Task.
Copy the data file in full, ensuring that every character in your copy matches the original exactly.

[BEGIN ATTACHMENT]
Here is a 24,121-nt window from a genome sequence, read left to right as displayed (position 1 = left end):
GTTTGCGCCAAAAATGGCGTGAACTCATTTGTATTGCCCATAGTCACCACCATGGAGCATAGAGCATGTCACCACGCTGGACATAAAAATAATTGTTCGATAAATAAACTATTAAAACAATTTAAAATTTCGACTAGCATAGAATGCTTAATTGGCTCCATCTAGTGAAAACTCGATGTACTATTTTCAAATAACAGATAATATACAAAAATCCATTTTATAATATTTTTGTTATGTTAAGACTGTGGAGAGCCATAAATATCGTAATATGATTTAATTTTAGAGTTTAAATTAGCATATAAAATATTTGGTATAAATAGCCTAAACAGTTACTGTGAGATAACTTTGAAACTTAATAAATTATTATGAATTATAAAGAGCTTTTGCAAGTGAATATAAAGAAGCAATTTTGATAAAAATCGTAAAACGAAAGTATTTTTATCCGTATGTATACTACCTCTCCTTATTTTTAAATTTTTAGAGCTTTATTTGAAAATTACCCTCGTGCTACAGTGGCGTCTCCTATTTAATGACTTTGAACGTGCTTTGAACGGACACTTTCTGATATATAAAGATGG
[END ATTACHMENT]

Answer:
Here is a 24,121-nt window from a genome sequence, read left to right as displayed (position 1 = left end):
GTTTGCGCCAAAAATGGCGTGAACTCATTTGTATTGCCCATAGTCACCACCATGGAGCATAGAGCATGTCACCACGCTGGACATAAAAATAATTGTTCGATAAATAAACTATTAAAACAATTTAAAATTTCGACTAGCATAGAATGCTTAATTGGCTCCATCTAGTGAAAACTCGATGTACTATTTTCAAATAACAGATAATATACAAAAATCCATTTTATAATATTTTTGTTATGTTAAGACTGTGGAGAGCCATAAATATCGTAATATGATTTAATTTTAGAGTTTAAATTAGCATATAAAATATTTGGTATAAATAGCCTAAACAGTTACTGTGAGATAACTTTGAAACTTAATAAATTATTATGAATTATAAAGAGCTTTTGCAAGTGAATATAAAGAAGCAATTTTGATAAAAATCGTAAAACGAAAGTATTTTTATCCGTATGTATACTACCTCTCCTTATTTTTAAATTTTTAGAGCTTTATTTGAAAATTACCCTCGTGCTACAGTGGCGTCTCCTATTTAATGACTTTGAACGTGCTTTGAACGGACACTTTCTGATATATAAAGATGG